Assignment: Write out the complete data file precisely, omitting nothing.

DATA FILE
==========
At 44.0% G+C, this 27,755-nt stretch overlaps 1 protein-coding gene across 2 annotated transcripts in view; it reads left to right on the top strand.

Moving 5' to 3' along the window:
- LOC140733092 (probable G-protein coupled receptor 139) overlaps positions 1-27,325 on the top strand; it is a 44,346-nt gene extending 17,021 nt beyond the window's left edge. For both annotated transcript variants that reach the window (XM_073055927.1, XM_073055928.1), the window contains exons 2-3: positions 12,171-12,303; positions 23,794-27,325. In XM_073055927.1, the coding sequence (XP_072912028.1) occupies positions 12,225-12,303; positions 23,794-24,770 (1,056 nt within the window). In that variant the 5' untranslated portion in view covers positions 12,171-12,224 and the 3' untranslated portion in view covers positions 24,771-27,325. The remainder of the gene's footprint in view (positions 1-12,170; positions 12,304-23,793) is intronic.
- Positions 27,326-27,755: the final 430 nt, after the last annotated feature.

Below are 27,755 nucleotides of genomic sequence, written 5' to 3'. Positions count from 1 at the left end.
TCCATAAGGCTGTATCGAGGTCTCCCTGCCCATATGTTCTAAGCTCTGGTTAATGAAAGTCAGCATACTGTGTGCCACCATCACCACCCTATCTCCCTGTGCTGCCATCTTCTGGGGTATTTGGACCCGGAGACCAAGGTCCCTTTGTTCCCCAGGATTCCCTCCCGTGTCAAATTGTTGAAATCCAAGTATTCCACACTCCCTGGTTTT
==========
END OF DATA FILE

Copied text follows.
At 44.0% G+C, this 27,755-nt stretch overlaps 1 protein-coding gene across 2 annotated transcripts in view; it reads left to right on the top strand.

Moving 5' to 3' along the window:
- LOC140733092 (probable G-protein coupled receptor 139) overlaps positions 1-27,325 on the top strand; it is a 44,346-nt gene extending 17,021 nt beyond the window's left edge. For both annotated transcript variants that reach the window (XM_073055927.1, XM_073055928.1), the window contains exons 2-3: positions 12,171-12,303; positions 23,794-27,325. In XM_073055927.1, the coding sequence (XP_072912028.1) occupies positions 12,225-12,303; positions 23,794-24,770 (1,056 nt within the window). In that variant the 5' untranslated portion in view covers positions 12,171-12,224 and the 3' untranslated portion in view covers positions 24,771-27,325. The remainder of the gene's footprint in view (positions 1-12,170; positions 12,304-23,793) is intronic.
- Positions 27,326-27,755: the final 430 nt, after the last annotated feature.

Below are 27,755 nucleotides of genomic sequence, written 5' to 3'. Positions count from 1 at the left end.
TCCATAAGGCTGTATCGAGGTCTCCCTGCCCATATGTTCTAAGCTCTGGTTAATGAAAGTCAGCATACTGTGTGCCACCATCACCACCCTATCTCCCTGTGCTGCCATCTTCTGGGGTATTTGGACCCGGAGACCAAGGTCCCTTTGTTCCCCAGGATTCCCTCCCGTGTCAAATTGTTGAAATCCAAGTATTCCACACTCCCTGGTTTT